Stuart crystal ring

A delicate and rare gold Stuart crystal ring set with a facetted rock crystal on red foil with a gold wire cypher (CWC), the shank has floral decoration and traces of black enamel, English, late 17th century. Mint condition.

weight: 2.6 grams
dimensions crystal: 7 x 8 mm.
ring size: 18 mm. 7 ¾ US.

After King Charles I was killed for treason under the rule of parliamentarian general Cromwell, the People loyal to the monarchy (Royalists) wished to memorialize their lost King, to show their support and sympathy, by wearing jewelry: slides, pendants, rings, earrings or cufflinks with the King’s initials (as monograms or worked into a cypher), crowns, or his portrait, closed set in gold or silver under a facetted rock crystal. These became known as Stuart crystals, as they were commemorative of King Charles I, of the House of Stuart. Later in the 17th century, the crystals were worn by Jacobites against the deposition of James II and the Stuart monarchy in 1688. Showing support for fallen monarchs was dangerous, so many Stuart crystals were small and were worn secretly.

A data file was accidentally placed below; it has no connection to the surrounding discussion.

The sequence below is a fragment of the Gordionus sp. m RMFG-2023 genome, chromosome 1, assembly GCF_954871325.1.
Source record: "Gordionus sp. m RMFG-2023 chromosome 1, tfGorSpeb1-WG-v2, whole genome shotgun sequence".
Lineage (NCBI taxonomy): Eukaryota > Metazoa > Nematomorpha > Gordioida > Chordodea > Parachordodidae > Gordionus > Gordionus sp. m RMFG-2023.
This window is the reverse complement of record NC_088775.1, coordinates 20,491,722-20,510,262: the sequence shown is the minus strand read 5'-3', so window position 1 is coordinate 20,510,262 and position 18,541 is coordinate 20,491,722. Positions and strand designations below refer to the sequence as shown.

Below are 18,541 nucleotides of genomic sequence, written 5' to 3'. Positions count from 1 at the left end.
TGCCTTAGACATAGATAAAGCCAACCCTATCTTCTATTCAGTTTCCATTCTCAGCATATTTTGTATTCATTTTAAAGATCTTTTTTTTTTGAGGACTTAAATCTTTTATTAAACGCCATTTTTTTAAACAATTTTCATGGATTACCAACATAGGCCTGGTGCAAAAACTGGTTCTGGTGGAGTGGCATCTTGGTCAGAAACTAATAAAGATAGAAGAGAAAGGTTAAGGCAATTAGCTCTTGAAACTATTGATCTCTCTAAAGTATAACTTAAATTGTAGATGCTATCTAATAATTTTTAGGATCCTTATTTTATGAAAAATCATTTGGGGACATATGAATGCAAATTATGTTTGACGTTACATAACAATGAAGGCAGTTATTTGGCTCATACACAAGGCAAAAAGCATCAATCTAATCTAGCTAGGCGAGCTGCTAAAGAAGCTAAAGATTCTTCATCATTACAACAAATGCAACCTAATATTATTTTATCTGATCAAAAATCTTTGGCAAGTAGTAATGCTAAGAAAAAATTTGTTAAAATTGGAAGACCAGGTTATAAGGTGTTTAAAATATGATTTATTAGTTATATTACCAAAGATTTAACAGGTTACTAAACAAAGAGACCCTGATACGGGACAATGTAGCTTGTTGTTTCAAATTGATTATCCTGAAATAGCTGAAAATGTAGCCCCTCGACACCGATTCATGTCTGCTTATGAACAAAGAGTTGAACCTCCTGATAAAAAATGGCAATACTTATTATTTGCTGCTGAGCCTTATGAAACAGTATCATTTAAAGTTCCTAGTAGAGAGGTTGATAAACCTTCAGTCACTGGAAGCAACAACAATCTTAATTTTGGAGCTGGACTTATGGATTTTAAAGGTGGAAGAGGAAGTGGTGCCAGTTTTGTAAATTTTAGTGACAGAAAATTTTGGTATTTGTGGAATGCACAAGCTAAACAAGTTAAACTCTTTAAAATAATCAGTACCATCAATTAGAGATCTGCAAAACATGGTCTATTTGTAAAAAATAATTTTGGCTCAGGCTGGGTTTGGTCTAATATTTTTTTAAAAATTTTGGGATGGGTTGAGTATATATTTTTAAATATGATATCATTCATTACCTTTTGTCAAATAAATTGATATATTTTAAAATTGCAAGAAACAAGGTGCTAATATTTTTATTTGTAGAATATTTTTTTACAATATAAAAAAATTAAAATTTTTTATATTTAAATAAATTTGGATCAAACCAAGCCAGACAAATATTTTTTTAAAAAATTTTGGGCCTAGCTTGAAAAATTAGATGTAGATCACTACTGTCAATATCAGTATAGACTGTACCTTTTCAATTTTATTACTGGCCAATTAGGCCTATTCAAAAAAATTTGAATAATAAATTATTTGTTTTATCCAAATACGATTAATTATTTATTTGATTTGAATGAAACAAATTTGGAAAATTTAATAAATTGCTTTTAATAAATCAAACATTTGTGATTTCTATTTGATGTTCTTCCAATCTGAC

Jewels that actually contain King Charles I’s or another Royal’s hair are rare. It is more usual to find Stuart crystal jewels with a cyphers (in monogram) over hair or foil. Occasionally there are even pieces of foil or gold filigree worked into angels, crowns, skulls, swags, skeletons, doves, etc. Later in the 17th century Stuart pieces were worn as personal love tokens or wedding commemoratives, with symbols of love, i.e., hearts, putti, cherubs, or wreaths of flowers or personal monograms. This tradition continued through the 18th century.

PeriodEarly jewellery

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